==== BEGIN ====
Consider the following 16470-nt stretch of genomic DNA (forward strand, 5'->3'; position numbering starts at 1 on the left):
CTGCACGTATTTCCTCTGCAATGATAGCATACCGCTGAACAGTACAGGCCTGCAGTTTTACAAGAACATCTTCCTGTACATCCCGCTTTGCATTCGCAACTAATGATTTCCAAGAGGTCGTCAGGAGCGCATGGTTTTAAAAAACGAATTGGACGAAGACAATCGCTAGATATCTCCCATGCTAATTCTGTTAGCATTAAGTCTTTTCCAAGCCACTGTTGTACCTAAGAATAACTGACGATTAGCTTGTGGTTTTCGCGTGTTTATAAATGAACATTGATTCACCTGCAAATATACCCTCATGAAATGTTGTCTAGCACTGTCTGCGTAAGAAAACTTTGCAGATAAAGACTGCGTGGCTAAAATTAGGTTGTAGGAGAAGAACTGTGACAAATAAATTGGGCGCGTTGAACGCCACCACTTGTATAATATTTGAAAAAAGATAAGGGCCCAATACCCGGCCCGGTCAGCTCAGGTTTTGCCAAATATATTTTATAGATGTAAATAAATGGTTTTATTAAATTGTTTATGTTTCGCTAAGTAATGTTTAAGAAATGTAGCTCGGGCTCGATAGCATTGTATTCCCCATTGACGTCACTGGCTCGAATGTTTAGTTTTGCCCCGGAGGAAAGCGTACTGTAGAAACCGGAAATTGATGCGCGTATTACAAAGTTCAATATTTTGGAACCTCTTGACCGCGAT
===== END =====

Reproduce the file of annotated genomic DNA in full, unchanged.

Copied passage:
Consider the following 16470-nt stretch of genomic DNA (forward strand, 5'->3'; position numbering starts at 1 on the left):
CTGCACGTATTTCCTCTGCAATGATAGCATACCGCTGAACAGTACAGGCCTGCAGTTTTACAAGAACATCTTCCTGTACATCCCGCTTTGCATTCGCAACTAATGATTTCCAAGAGGTCGTCAGGAGCGCATGGTTTTAAAAAACGAATTGGACGAAGACAATCGCTAGATATCTCCCATGCTAATTCTGTTAGCATTAAGTCTTTTCCAAGCCACTGTTGTACCTAAGAATAACTGACGATTAGCTTGTGGTTTTCGCGTGTTTATAAATGAACATTGATTCACCTGCAAATATACCCTCATGAAATGTTGTCTAGCACTGTCTGCGTAAGAAAACTTTGCAGATAAAGACTGCGTGGCTAAAATTAGGTTGTAGGAGAAGAACTGTGACAAATAAATTGGGCGCGTTGAACGCCACCACTTGTATAATATTTGAAAAAAGATAAGGGCCCAATACCCGGCCCGGTCAGCTCAGGTTTTGCCAAATATATTTTATAGATGTAAATAAATGGTTTTATTAAATTGTTTATGTTTCGCTAAGTAATGTTTAAGAAATGTAGCTCGGGCTCGATAGCATTGTATTCCCCATTGACGTCACTGGCTCGAATGTTTAGTTTTGCCCCGGAGGAAAGCGTACTGTAGAAACCGGAAATTGATGCGCGTATTACAAAGTTCAATATTTTGGAACCTCTTGACCGCGAT